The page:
It was heart-warming to enjoy the company and support of other people spectating in the bowl, who of course were primarily there to support other nations. People were so friendly, keen to admire all the horses and to make new connections. We were thrilled to be invited to go to the Galway USA three star in the autumn by some local enthusiasts. Also, to meet two ladies from Norfolk who have travelled to see Team GBR at every championship since Athens.  Of course there was ardent cheering and flag waving from every nation’s home team supporters as their riders sped by but generally the enthusiasm made for a very pleasant and mutually supportive festive feel.  We concluded our day in the Summit Club unwinding over a few beers with fellow spectators, all very satisfactory.
With the weather forecast to deteriorate and all Sunday competitive events cancelled we had only the trot up to accommodate the following day. The timing of that was moved several times in anticipation of a break in the rain. It wasn’t to be and everyone was drenched and ankle deep in water by its conclusion. The smart gear of the first horse inspection was replaced by waterproofs and wellies. However, our team jackets passed the soak test and don’t leak a drop, which was another good result. The team GBR horses looked absolutely superb at trot up and the riders splashed up and down the puddles at impressive speed, some in wellies. The stables were sand-bagged and remained dry but the same can’t be said of the surrounding walkways, and the team’s electric buggy was partly submerged at one time. Returning home to watch news reports on TV the storm’s impact on parts of the state left us very grateful to be concerned with sport and not to be dealing with homelessness and flood damage.
Delaying the showjumping by a day allowed us all to relax just a little, but then to have plenty of time to dwell on the potential for the medal positions to change. We enjoyed a very convivial owners dinner with the whole team except the grooms (who were still working) on the Sunday night. Wise words were said and the team managers helped to get the show jumping stage in perspective, with the sage advice to all the riders being just to do their very best, as their own performance is all that they can control and circumstances for others will dictate the results.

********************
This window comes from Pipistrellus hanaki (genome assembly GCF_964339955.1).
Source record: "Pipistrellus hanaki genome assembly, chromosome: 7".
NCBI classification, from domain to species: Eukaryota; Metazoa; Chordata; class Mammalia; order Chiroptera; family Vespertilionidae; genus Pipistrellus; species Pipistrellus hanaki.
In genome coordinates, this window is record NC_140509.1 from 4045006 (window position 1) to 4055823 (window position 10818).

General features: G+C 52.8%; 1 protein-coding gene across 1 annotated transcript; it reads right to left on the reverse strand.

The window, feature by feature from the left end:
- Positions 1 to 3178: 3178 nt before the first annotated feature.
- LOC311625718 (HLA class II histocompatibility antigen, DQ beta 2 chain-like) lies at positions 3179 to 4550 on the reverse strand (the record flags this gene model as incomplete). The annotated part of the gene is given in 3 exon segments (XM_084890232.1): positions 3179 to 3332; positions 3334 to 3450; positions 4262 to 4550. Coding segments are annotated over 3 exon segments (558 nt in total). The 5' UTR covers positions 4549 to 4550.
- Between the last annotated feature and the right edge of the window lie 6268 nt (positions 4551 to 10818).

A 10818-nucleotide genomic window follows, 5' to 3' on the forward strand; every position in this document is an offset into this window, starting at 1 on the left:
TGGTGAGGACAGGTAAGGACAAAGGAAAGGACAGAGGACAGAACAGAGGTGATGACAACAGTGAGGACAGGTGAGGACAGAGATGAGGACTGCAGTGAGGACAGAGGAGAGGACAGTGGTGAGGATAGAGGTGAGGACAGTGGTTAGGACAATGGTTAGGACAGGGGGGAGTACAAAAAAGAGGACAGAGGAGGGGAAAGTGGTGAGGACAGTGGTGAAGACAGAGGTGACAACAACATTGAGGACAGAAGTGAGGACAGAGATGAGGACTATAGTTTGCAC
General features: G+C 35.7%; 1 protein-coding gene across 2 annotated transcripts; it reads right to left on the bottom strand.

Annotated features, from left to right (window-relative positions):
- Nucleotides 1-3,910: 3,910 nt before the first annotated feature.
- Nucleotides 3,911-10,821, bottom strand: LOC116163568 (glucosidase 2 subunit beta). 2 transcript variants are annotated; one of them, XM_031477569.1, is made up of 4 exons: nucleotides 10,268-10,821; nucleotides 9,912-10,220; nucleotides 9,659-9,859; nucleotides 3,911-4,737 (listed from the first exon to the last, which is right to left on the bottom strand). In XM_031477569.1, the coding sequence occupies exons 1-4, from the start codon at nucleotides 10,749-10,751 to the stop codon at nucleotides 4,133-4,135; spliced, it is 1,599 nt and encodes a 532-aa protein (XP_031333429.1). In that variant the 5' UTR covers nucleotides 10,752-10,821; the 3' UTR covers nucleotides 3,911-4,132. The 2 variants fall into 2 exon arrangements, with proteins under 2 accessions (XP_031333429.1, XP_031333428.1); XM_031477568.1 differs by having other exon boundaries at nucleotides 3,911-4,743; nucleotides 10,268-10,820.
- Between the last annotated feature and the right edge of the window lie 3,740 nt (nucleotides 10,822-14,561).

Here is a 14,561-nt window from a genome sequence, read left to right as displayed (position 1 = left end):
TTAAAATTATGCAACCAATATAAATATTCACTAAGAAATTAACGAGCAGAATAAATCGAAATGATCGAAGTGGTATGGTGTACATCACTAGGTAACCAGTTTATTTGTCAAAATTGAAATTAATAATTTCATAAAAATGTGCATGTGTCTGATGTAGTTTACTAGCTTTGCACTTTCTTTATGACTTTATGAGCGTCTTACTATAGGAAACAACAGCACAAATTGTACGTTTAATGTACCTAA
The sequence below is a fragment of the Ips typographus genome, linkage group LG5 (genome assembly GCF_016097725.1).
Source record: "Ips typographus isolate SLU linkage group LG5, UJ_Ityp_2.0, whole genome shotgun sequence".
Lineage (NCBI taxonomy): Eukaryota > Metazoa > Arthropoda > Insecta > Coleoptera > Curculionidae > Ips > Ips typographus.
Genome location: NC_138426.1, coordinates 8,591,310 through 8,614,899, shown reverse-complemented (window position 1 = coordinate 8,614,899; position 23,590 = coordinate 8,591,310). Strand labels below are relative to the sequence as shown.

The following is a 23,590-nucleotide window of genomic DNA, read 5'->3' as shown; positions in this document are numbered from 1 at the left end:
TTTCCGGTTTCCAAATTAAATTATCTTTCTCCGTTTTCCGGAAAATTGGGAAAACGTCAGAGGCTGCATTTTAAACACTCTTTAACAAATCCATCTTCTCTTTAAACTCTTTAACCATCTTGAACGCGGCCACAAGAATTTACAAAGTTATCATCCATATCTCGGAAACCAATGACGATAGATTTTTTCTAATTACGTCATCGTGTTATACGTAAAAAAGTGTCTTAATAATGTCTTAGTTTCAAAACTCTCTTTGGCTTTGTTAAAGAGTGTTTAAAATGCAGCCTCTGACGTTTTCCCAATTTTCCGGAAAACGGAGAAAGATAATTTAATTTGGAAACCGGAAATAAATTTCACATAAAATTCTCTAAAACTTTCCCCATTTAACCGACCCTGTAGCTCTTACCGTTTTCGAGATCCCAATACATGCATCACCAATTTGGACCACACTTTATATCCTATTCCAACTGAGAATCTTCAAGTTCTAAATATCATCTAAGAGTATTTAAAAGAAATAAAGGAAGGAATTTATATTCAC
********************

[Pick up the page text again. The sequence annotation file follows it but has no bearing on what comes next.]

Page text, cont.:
Everyone who follows eventing will know that team GBR secured individual and team gold medals, but may not have experienced the especial torture of being present and strongly invested in a competition jumped in reverse order and with both team and individual medals at stake. Every pole that falls you realise is someone’s disappointment, dreams crashing, effort for nothing, but this is set against the pleasure of seeing some horses and riders successfully handle the huge championship track in a very pressured environment.  Seeing Allstar B and Ros pop around the course like they were jumping Newcomers was beyond impressive and brought huge relief to us all, and a lot of flag waving in the medal ceremony. That those who were unlucky showed such gracious sportsmanship is my abiding memory, alongside the huge thrill of seeing the Brits, Irish and French being presented with their team medals. What an event, we feel so honoured to have been present. And so much fitter for having been up and down and round that cross country course a few times!

Blog Number 2  15th September

Tryon Equestrian Centre is quite a place, and as the first week of competitions gets underway it is proving to be a very spectacular setting for WEG. With a massive, on-going expansion programme to accommodate this and subsequent events, the facilities are superb for the horses and participants. The numerous arenas, rings and walkways are set amongst shopping, dining and relaxation areas and every way you turn there is entertainment of the sporting, educational or credit card-flexing varieties. Our impression is that the quality of the permanent horse facilities is top notch. The atmosphere is very calm and cheerful in the central barn area where the eventers are stabled, with the Team GBR horses sItuated in a good ‘end of row’ spot, with maximum airflow and easy access to water and other supplies.  There are spacious rings available closeby for training and exercising.